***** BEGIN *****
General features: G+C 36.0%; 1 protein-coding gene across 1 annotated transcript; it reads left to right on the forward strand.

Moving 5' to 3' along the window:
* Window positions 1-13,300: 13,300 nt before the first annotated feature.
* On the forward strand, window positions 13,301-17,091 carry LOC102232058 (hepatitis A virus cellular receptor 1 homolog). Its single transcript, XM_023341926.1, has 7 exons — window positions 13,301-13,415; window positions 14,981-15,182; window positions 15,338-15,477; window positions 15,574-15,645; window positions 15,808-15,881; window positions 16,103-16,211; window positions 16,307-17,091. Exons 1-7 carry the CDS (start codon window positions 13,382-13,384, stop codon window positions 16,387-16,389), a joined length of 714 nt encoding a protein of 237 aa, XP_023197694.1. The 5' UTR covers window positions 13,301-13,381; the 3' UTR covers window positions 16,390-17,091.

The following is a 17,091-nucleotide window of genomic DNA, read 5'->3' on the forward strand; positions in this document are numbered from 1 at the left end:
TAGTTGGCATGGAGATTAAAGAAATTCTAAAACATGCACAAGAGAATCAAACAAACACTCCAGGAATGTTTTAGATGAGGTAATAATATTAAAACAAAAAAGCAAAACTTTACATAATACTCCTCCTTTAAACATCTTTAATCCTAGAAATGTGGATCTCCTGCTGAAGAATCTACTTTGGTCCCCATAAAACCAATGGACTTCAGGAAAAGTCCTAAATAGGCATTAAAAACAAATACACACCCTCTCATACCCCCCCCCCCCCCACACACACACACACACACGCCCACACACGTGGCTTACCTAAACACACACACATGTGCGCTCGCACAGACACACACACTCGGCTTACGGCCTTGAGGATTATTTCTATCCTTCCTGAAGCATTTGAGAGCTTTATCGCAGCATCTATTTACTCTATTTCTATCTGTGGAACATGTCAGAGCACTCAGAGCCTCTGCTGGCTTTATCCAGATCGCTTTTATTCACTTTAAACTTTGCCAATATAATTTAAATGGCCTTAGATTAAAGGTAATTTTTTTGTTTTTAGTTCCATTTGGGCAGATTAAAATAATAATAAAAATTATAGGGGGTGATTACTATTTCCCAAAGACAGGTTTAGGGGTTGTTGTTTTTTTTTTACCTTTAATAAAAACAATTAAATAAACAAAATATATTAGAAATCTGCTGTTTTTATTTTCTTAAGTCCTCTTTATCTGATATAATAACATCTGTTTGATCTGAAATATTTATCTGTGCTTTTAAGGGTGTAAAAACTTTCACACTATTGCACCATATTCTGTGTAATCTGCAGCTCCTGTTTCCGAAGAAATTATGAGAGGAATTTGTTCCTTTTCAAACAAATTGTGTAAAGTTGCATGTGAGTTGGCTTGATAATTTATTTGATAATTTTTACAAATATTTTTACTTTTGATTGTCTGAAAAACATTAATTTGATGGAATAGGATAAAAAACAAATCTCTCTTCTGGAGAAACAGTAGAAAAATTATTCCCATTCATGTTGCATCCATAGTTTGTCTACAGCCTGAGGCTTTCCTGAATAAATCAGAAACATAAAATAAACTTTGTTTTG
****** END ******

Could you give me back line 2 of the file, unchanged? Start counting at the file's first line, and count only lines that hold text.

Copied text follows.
Moving 5' to 3' along the window: